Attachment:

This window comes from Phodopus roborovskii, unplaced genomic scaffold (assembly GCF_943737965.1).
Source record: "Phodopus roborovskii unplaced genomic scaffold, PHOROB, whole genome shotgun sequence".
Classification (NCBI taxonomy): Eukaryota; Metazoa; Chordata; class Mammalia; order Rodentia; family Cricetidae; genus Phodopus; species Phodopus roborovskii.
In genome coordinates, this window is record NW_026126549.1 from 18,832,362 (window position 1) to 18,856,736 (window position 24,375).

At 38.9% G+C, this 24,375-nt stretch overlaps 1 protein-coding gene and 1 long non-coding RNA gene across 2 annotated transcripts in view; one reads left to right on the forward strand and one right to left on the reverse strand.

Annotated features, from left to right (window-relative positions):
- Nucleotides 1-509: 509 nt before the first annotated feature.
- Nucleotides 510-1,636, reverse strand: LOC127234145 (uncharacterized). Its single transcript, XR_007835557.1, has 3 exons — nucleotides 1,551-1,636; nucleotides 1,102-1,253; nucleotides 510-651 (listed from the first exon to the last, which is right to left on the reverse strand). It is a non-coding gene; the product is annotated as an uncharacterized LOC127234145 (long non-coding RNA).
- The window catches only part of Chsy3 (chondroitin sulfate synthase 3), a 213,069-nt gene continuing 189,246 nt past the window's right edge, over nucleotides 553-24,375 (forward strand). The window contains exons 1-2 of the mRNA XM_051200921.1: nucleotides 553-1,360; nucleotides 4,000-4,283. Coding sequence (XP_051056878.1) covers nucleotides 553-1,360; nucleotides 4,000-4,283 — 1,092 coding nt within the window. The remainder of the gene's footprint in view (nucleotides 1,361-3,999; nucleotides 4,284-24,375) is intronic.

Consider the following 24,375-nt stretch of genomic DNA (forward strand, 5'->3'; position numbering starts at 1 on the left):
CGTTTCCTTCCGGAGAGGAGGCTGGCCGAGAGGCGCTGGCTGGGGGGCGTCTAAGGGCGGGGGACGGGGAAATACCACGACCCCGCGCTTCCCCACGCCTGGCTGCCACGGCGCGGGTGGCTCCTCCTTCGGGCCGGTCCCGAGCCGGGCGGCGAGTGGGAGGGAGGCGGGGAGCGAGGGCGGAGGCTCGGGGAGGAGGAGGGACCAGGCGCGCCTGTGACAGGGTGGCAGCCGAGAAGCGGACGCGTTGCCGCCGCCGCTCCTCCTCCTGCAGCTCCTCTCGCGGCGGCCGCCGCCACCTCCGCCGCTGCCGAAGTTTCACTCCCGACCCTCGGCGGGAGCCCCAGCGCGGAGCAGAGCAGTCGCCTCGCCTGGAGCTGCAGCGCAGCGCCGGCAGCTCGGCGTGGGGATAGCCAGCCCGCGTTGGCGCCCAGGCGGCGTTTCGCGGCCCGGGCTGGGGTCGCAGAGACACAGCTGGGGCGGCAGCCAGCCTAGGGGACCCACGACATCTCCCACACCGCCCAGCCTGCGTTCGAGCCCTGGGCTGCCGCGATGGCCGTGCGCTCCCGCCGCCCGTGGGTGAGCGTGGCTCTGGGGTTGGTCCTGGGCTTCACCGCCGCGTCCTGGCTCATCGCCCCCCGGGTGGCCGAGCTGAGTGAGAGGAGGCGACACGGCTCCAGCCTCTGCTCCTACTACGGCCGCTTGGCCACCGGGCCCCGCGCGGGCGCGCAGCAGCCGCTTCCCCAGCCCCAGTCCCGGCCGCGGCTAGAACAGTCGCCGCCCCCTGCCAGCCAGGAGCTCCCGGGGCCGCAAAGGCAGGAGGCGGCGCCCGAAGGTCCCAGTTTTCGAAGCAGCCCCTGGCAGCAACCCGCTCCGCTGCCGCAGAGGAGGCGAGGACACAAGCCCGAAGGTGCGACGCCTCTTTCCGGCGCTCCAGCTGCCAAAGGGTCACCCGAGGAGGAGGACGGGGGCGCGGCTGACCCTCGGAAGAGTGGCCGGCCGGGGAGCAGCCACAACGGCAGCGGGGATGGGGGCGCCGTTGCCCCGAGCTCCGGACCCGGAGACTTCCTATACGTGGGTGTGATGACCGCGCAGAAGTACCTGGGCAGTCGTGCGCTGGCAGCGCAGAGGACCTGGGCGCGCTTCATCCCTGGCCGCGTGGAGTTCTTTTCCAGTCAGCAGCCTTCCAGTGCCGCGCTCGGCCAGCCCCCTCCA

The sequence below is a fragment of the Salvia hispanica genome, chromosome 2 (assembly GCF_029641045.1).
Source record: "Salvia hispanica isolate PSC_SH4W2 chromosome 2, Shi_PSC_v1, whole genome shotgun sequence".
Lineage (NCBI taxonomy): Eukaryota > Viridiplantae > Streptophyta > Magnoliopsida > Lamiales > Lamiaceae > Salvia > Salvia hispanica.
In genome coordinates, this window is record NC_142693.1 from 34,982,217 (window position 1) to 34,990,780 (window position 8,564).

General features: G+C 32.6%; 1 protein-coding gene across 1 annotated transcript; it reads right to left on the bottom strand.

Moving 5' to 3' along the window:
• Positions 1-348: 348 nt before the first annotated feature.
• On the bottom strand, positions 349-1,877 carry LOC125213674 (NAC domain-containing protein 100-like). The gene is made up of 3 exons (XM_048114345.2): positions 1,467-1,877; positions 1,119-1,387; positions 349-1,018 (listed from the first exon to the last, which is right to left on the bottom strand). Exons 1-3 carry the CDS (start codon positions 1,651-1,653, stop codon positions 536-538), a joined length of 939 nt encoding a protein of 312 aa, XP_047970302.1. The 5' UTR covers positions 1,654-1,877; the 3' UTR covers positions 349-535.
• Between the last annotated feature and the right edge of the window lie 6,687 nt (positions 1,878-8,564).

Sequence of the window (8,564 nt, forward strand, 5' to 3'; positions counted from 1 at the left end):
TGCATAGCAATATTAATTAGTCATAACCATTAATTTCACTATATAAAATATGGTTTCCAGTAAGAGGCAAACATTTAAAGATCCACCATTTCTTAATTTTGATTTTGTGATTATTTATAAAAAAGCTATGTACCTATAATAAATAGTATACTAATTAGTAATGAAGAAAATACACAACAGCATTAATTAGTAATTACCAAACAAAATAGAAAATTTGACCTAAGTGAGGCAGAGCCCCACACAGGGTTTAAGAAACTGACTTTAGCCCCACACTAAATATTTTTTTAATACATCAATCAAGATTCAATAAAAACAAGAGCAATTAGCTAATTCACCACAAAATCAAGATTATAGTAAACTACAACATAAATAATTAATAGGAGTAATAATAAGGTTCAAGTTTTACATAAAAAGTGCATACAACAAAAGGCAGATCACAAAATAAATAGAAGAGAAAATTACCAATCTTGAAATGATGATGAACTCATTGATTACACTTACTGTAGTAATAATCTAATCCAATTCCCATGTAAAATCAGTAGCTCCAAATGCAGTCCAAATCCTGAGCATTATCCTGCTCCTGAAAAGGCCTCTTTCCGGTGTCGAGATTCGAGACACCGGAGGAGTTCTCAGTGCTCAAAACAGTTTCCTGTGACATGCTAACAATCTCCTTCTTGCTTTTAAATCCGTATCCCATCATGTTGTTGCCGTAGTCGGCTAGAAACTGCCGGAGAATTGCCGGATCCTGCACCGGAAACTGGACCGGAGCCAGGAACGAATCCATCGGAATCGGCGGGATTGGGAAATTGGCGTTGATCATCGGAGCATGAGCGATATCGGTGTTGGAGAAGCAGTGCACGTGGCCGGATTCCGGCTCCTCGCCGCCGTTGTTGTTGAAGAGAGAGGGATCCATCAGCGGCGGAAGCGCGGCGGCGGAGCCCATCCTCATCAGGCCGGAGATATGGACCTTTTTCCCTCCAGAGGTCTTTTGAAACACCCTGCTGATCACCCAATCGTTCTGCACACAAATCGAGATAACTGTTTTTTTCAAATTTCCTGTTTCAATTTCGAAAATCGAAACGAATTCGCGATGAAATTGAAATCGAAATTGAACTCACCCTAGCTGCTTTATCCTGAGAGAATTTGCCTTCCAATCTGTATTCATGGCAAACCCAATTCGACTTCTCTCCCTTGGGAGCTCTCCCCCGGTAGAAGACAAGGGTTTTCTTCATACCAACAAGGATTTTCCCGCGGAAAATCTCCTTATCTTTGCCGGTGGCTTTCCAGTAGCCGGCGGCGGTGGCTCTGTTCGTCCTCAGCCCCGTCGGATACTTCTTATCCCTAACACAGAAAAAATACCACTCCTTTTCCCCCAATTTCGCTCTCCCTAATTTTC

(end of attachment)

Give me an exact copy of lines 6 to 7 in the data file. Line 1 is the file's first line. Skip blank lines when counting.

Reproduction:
Annotated features, from left to right (window-relative positions):
- Nucleotides 1-509: 509 nt before the first annotated feature.